March 30, 2013

Fraternities worse than Animal House fail to pay for casualties


SAE changed its bylaws in March 2011, a month after the hazing death of Cornell University sophomore George Desdunes at the SAE chapter there. SAE pledges kidnapped Desdunes, blindfolded him, tied him up and forced him to drink so much alcohol that he died, according to his family.

Cornell withdrew recognition of the chapter, which was convicted in a county court of violating anti-hazing laws and fined $12,000, and the Desdunes family sued Sigma Alpha Epsilon for $25 million. The case is pending.

SAE's revised bylaws state that its related charitable foundation and housing corporation are "not part" of the national organization.

"They're attempting to have these lines drawn so it's harder to get to those assets," said Douglas Fierberg, a Washington lawyer who represents Desdunes' family.

Today, the Sigma Alpha Epsilon Foundation and the SAE Financial and Housing Corp., which together earned $4.6 million in 2010 revenue, are seeking dismissal from the lawsuit. They say they're separate entities from the national fraternity, which had $5.5 million in revenue.

SAE lawyer Frank Ginocchio declined to comment.

Mynhardt, whose neck was broken at the Elon fraternity party, visited the school for the first time in 2003, as a prospective student. Born in Phoenix, he had moved as a child to Botswana, where his father was a pilot. He attended boarding school in South Africa and opted for college in the U.S. to study business.

Elon, with its Georgian-style buildings, expansive fields and innumerable oak trees on 500-plus acres, appealed to him. Plus, it had a contingent of South Africans and offered rugby, which the six-footer had played since childhood.

On a campus tour, his guide touted Elon's robust Greek life. Mynhardt went to a fraternity party, where the 17-year-old was served beer.

"They're telling us 40 percent of the campus was Greek," he recalled. "It was a huge selling point."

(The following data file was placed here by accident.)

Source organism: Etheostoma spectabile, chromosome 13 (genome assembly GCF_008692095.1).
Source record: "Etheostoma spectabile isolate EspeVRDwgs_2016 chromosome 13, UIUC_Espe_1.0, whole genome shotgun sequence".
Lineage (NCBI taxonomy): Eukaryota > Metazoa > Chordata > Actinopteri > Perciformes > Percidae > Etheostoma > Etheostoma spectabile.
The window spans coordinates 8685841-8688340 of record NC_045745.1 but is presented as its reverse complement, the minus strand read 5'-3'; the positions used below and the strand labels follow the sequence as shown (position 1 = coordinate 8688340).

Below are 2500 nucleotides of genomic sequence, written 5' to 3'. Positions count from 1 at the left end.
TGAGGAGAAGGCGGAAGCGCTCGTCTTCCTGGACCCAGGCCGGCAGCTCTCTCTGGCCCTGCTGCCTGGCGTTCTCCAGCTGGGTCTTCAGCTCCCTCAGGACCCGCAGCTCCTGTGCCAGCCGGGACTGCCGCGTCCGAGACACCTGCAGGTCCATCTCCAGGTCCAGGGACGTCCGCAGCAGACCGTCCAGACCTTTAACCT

Text Only | Photo Reprints
  • Has the ipad lost its swag?

    The numbers are clear: Apple is selling fewer iPads.

    August 1, 2014

  • 130408_NT_BEA_good kids We're raising a generation of timid kids

    A week ago, a woman was charged with leaving her child in the car while she went into a store. Her 11-year-old child. This week, a woman was arrested for allowing her 9-year-old daughter to go to the park alone. Which raises just one question: America, what the heck is wrong with you?

    July 31, 2014 1 Photo

  • 20110929_bowling.jpg Why fewer people go bowling

    Like other industries facing tough economic times, America's bowling centers are trying to reinvent themselves.

    July 30, 2014 1 Photo

  • mama.jpg What we get wrong about millennials living at home

    If the media is to be believed, America is facing a major crisis. "Kids," some age 25, 26, or even 30 years old, are living out of their childhood bedrooms and basements at alarmingly high numbers. The hand-wringing overlooks one problem: It's all overblown.

    July 29, 2014 1 Photo

  • Your chocolate addiction is only going to get more expensive

    For nearly two years, cocoa prices have been on the rise. Finally, that's affecting the price you pay for a bar of chocolate - and there's reason to believe it's only the beginning.

    July 28, 2014

  • Facebook tests button to let people shop from its website

    Members on desktop computers or mobile devices can click a "buy" button to make purchases through advertisements or other posts on the world's largest social network, the Menlo Park, California-based company said Thursday in a blog post.

    July 27, 2014

  • Wal-Mart to cut prices more aggressively in back-to-school push

    Wal-Mart Stores plans to cut prices more aggressively during this year's back-to-school season and will add inventory to its online store as the chain battles retailers for student spending.

    July 26, 2014

  • An oncologist uses scorpion venom to locate cancer cells

    Olson, a pediatric oncologist and research scientist in Seattle, has developed a compound he calls Tumor Paint. When injected into a cancer patient, it seems to light up all the malignant cells so surgeons can easily locate and excise them.

    July 25, 2014

  • An alternative diagnosis to ADHD: Schoolchildren need more time to move

    The Centers for Disease Control and Prevention tells us that in recent years, there has been a jump in the percentage of young people diagnosed with attention deficit and hyperactivity disorder, commonly known as ADHD: 7.8 percent in 2003 to 9.5 percent in 2007 to 11 percent in 2011.

    July 24, 2014

  • Hospitals let patients schedule ER visits

    Three times within a week, 34-year-old Michael Granillo went to the emergency room at Northridge Hospital Medical Center in Los Angeles because of intense back pain. Each time, Granillo, who didn't have insurance, stayed for less than an hour before leaving without being seen by a doctor.

    July 23, 2014